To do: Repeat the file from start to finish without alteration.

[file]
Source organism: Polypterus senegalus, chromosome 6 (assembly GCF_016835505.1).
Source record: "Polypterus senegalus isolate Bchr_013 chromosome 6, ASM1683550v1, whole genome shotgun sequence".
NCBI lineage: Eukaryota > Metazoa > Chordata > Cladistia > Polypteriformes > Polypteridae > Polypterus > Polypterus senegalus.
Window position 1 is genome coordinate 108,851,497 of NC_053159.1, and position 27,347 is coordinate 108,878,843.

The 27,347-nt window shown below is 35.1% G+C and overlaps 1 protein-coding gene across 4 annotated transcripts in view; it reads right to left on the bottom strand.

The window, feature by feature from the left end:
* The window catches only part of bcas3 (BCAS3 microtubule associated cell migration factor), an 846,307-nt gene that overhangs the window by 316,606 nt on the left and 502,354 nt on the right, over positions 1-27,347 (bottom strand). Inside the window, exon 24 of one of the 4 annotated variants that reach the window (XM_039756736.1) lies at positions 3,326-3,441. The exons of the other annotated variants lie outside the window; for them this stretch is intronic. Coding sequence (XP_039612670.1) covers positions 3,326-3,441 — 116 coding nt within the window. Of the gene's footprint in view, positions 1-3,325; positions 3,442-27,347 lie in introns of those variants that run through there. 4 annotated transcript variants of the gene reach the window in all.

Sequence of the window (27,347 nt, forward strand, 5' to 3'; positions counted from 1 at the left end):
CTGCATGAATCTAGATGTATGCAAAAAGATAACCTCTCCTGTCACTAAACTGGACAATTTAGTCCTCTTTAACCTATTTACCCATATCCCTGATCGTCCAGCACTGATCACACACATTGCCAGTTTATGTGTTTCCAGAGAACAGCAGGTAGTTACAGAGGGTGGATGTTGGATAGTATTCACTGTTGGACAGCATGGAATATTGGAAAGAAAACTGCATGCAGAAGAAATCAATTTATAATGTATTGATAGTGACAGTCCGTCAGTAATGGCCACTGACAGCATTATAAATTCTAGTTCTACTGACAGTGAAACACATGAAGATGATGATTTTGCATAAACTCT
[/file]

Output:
Source organism: Polypterus senegalus, chromosome 6 (assembly GCF_016835505.1).
Source record: "Polypterus senegalus isolate Bchr_013 chromosome 6, ASM1683550v1, whole genome shotgun sequence".
NCBI lineage: Eukaryota > Metazoa > Chordata > Cladistia > Polypteriformes > Polypteridae > Polypterus > Polypterus senegalus.
Window position 1 is genome coordinate 108,851,497 of NC_053159.1, and position 27,347 is coordinate 108,878,843.

The 27,347-nt window shown below is 35.1% G+C and overlaps 1 protein-coding gene across 4 annotated transcripts in view; it reads right to left on the bottom strand.

The window, feature by feature from the left end:
* The window catches only part of bcas3 (BCAS3 microtubule associated cell migration factor), an 846,307-nt gene that overhangs the window by 316,606 nt on the left and 502,354 nt on the right, over positions 1-27,347 (bottom strand). Inside the window, exon 24 of one of the 4 annotated variants that reach the window (XM_039756736.1) lies at positions 3,326-3,441. The exons of the other annotated variants lie outside the window; for them this stretch is intronic. Coding sequence (XP_039612670.1) covers positions 3,326-3,441 — 116 coding nt within the window. Of the gene's footprint in view, positions 1-3,325; positions 3,442-27,347 lie in introns of those variants that run through there. 4 annotated transcript variants of the gene reach the window in all.

Sequence of the window (27,347 nt, forward strand, 5' to 3'; positions counted from 1 at the left end):
CTGCATGAATCTAGATGTATGCAAAAAGATAACCTCTCCTGTCACTAAACTGGACAATTTAGTCCTCTTTAACCTATTTACCCATATCCCTGATCGTCCAGCACTGATCACACACATTGCCAGTTTATGTGTTTCCAGAGAACAGCAGGTAGTTACAGAGGGTGGATGTTGGATAGTATTCACTGTTGGACAGCATGGAATATTGGAAAGAAAACTGCATGCAGAAGAAATCAATTTATAATGTATTGATAGTGACAGTCCGTCAGTAATGGCCACTGACAGCATTATAAATTCTAGTTCTACTGACAGTGAAACACATGAAGATGATGATTTTGCATAAACTCT